Time to choose

October 5, 2009 

  • Rita Rakestraw

    District 2

    Horace Tart

    District 7

    Karen Simon

    District 9

    Lois Nixon

    Raleigh City Council


    Charles Meeker


    Mary-Ann Baldwin

    Russ Stephenson

    District B

    Rodger Koopman

    District C

    James West

    District D

    Thomas Crowder

    District E

    Bonner Gaylord

The elections to be held tomorrow in many North Carolina communities might not have generated the widespread buzz of last November's national balloting, with a presidency and top state offices on the line. But that's to be expected. After all, because of where they live, some people won't even be entitled to vote this time around.

What's crystal clear is that those who do take advantage of their voting privileges will be helping to make decisions that can profoundly affect their and their neighbors' quality of life. In Raleigh, for example, all eight seats on the City Council, including the mayor's, will be filled. These are the folks who set tax rates, decide where public funds will be spent to keep the city safe and clean, and write the ground rules for new development. It matters who gets to make these calls.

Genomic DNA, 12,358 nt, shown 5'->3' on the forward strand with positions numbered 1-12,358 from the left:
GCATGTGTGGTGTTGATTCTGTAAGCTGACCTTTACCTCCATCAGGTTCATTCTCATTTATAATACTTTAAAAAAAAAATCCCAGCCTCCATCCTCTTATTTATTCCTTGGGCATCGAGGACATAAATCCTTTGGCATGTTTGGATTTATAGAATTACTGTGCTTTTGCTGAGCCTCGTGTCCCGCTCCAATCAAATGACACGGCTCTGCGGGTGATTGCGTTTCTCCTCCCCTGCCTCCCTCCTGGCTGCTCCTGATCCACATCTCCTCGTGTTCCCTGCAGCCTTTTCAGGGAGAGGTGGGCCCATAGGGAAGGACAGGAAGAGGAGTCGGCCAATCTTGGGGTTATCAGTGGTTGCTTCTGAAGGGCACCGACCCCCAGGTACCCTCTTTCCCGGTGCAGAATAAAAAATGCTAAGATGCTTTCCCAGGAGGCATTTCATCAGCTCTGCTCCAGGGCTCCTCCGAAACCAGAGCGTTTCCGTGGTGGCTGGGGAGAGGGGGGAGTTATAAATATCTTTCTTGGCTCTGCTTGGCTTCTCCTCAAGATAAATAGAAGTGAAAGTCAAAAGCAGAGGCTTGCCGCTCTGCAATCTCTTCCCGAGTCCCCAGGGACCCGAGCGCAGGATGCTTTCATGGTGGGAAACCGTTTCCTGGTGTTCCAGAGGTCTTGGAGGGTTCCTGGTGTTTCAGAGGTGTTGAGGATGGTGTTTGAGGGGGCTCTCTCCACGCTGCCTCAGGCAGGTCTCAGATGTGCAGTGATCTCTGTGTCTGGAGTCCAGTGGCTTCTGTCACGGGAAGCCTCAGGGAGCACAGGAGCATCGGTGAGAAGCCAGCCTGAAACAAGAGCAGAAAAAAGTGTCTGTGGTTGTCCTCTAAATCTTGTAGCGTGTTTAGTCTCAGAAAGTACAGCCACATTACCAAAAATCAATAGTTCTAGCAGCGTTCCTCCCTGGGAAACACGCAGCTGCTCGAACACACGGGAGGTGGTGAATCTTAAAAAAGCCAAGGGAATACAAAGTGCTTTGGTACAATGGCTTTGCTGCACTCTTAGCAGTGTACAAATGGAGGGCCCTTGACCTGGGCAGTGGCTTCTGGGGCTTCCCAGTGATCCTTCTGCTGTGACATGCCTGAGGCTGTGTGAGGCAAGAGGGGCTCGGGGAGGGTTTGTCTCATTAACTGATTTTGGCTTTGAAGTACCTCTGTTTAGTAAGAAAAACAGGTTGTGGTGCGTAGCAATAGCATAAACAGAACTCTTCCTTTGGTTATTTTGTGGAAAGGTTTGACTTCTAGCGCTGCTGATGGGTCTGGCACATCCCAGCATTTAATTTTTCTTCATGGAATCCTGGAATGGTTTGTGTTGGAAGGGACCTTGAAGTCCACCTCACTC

Voters in four slices of Wake County will be choosing school board members -- public servants to whom we entrust the leadership of the schools and in many respects the futures of our young people. And because a successful system of public schools is a priceless community asset, the decisions made by these officials bear in crucial ways on the desirability of Wake County as a place to live, to raise families, to do business.

The News & Observer, as is our custom, has evaluated the candidates in each of these sets of local races. Our editorial endorsement has gone to those whom we view as the best qualified by virtue of their experience, their records of civic involvement and their stands on significant issues. Those endorsements are summarized here.

Local election contests can be fought below the radar of constant advertising and nonstop media attention, but they can be intense, reflecting what's at stake in people's home communities. The ones this year are no different. But faith in democracy holds that the sometimes sharp, even bitter disagreements that boil up during campaigns are best resolved when everyone who has the privilege shows up at the polls. Our hope is that everyone who can vote, does, and that the winners carry on wisely for the good of all.

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